There are two levels of irony that are clearly compatible with a commitment to philosophy. You can be a general evaluative sceptic, that is a moral antirealist of some kind or other. In that case you won’t think that Philosophy is deep down valuable because in some senses nothing is. Philosophy doesn’t really matter because nothing really matters (in the kind of way that Parfit insists that something must). But most moral antirealists accept, subscribe to, or make-believe some morality or other. Given your personal evaluative framework, you can think that philosophy has some value (along with many other activities) but that your commitment to it is still merely a personal preferenceNow my commitment philosophy is ironic in both these senses (level one and level two). I am an error-theorist, and have been one now for forty-six years. So in one sense I don’t think that Philosophy is intrinsically valuable since in my view nothing is intrinsically valuable. But it is not uniquely or supremely valuable in another sense. Given the moral framework that I make-believe, Philosophy is merely one good thing among many others. Thus my commitment to Philosophy is not dictated by my morality – there is no make-believe moral ‘must’ instructing me to be a philosopher – it just happens to be something that I really, really like. Perhaps for this reason, I lack the sense of entitlement that I sometimes come across on the Philosophy blogs. Since God or the categorical imperative did not tell me to be a Philosopher, I would not have been wronged if things had not panned out. The world did not owe me the chance to indulge my addiction to philosophy which is one reason why have felt obliged to ‘give back’ to the community for giving me that chance (mainly by trying to defend in New Zealand the social-democratic institutions that gave me and my family so many golden opportunities in my native UK). 

I just don’t think you are right when you claim that ‘philosophy’s self image and its branding is not that of the ironic stance. After all, despite the relatively recent revival of moral realism, a great many philosophers are evaluative anti-realists of one kind or another and that entails some variant of level-one irony.  But level-two irony is also pretty common. There are plenty of philosophers who think that a taste for philosophy is a bit peculiar and that are many other subjects that are at least equally valuable. To begin with there are all those philosophical autobiographies which treat a predilection for philosophy as an oddity that requires an explanation. Furthermore, a great many philosophers think that philosophy is adjacent to science, and those that do set a high value on the sciences to which their work is adjacent. The same is true of the many philosophers of some non-scientific X where X is a subject other than philosophy. Many of us teach into (and are deeply committed to) interdisciplinary programmes. I, for instance, am a pioneer of PPE at Otago. If had thought of Philosophy as more worthwhile than either Politics or Economics (and if I had given any hints of such an opinion), the PPE programme would not have been as successful as it subsequently became!  Moreover I would not have learned so much from my non-philosopher colleagues in ‘keystone’ co-taught course on Political Economy, perhaps the most valuable teaching experience of my career. Indeed I would say that I have spent my entire adult life amongst philosophers most of whom do not subscribe to the kind of philosophy-chauvinism that you seem to think of as de rigueur.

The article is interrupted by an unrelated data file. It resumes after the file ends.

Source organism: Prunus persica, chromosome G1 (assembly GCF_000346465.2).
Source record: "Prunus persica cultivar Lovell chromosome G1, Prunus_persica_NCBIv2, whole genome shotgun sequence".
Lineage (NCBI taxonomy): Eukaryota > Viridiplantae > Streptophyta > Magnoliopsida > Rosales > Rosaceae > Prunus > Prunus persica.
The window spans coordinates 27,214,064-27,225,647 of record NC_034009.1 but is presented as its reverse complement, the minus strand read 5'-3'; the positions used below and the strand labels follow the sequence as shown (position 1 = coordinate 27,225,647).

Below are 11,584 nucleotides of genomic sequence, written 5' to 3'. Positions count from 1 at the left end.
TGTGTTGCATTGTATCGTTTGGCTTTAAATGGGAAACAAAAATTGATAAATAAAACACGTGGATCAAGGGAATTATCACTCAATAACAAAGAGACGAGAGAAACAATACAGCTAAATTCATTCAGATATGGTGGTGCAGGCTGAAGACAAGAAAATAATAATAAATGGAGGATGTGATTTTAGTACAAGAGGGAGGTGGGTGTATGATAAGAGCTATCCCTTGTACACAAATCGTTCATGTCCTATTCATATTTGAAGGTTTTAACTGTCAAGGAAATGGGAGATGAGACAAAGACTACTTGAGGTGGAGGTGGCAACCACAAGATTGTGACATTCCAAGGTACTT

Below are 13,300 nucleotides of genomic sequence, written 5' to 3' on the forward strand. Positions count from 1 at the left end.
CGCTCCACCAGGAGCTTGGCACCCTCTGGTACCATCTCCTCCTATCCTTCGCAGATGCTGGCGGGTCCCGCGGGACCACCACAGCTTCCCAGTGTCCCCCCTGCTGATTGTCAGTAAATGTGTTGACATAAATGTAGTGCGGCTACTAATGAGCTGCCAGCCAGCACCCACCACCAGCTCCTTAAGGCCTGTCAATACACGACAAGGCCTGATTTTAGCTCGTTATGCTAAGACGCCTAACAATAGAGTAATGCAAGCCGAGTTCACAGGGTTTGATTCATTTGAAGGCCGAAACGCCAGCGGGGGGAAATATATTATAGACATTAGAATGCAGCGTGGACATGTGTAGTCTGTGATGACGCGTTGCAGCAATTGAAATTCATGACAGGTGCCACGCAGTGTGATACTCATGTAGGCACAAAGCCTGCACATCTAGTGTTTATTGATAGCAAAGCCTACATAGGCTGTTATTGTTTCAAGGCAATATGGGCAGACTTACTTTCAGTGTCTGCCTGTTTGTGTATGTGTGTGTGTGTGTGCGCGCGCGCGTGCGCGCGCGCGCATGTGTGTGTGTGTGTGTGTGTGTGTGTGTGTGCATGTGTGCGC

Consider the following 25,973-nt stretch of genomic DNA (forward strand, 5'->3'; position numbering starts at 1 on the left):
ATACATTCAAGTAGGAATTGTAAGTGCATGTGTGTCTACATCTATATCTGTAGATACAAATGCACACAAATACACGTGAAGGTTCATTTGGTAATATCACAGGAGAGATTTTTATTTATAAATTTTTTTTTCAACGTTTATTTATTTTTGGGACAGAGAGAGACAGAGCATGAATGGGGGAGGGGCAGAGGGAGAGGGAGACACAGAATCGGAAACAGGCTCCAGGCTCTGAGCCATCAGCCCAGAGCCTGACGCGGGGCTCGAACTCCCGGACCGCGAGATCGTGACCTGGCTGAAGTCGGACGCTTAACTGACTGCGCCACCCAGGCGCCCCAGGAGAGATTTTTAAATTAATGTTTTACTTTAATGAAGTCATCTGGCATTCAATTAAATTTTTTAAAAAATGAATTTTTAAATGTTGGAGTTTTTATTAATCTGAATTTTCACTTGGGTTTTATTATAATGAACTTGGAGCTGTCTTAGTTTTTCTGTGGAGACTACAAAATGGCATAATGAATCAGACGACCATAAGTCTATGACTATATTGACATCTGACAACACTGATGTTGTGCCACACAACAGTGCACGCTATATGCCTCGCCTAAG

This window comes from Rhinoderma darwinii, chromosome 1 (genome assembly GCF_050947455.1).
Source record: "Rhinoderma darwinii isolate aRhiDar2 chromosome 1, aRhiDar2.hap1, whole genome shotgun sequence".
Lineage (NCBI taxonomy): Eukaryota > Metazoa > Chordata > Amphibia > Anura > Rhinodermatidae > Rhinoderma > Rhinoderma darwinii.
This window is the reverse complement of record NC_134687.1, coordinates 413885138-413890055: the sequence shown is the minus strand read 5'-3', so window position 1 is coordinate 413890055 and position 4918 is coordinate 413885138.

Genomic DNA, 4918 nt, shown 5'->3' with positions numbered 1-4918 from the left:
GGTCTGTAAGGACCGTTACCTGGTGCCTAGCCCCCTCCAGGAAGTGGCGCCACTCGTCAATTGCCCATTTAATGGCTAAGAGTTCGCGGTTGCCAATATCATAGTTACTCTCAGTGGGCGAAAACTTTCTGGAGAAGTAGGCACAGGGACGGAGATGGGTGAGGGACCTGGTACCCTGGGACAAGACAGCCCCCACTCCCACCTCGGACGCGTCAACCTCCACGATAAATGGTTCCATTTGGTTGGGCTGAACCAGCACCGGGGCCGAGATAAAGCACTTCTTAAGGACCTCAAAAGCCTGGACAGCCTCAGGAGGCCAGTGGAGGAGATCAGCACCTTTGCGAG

Is ‘the ironic stance is easier to the extent one is comfortable with how things are’? No, irony is quite compatible with both satisfaction and dissatisfaction and no easier in the one case than the other. Every moral anti-realist is a level-one ironist and this view is obviously compatible with dissatisfaction with some aspects of Philosophy. (For example, you may think that philosophy is clogged with the odious self- deceptions of canting moral realists). But second-level irony is also quite compatible with a considerable degree of dissatisfaction. I have plenty of pet peeves about the philosophical scene, including the ongoing predilections for idealism and pragmatism (as opposed to fallibilistic scientific realism), the complacent anti-scientism (this, and not scientism, being the real threat to our civilisation), and the prevalence of what I call ‘coercive theories or criteria of meaning’ (as exemplified particularly by Wittgenstein) where you endeavour to score victories over you opponents by pretending that their sayings don’t make sense. Thus you can love Philosophy ironically (that is as a personal preference rather than as a calling) despite believing that many things in the philosophical garden are very far from lovely and that the vigorous use of shears, secateurs and even chain-saws. might be a good idea. 

Bharath Vallabha
Reply to  Charles Pigden
22 days ago

I agree one can be ironic and pursue a philosophy career and also change things that are bad, etc. It seems like you were able to see this from the beginning of your studies – if so, great, and good for you. I am expressing how it was hard for me to see it. What seems to be mere common sense for you is something I have had to struggle decades to achieve.

That could be because I am dumb on this point; this is possible as irony is not my natural perspective; it is something I had to struggle hard to develop even with personal relationships and with the universe more generally. Also when I got interested in philosophy, it became merged for me with dealing with issues of self-worth having to do with immigration and feeling not seen in America – and so I held onto philosophy with a desperation which is the opposite of irony. Moreover, the issues in academic philosophy around eurocentrism triggered a kind of fight or flight stance, where I often alternated in my time in academia between fighting the system or withdrawing from the system. I have come to value the ironic stance precisely because it enabled me to move beyond this false dichotomy.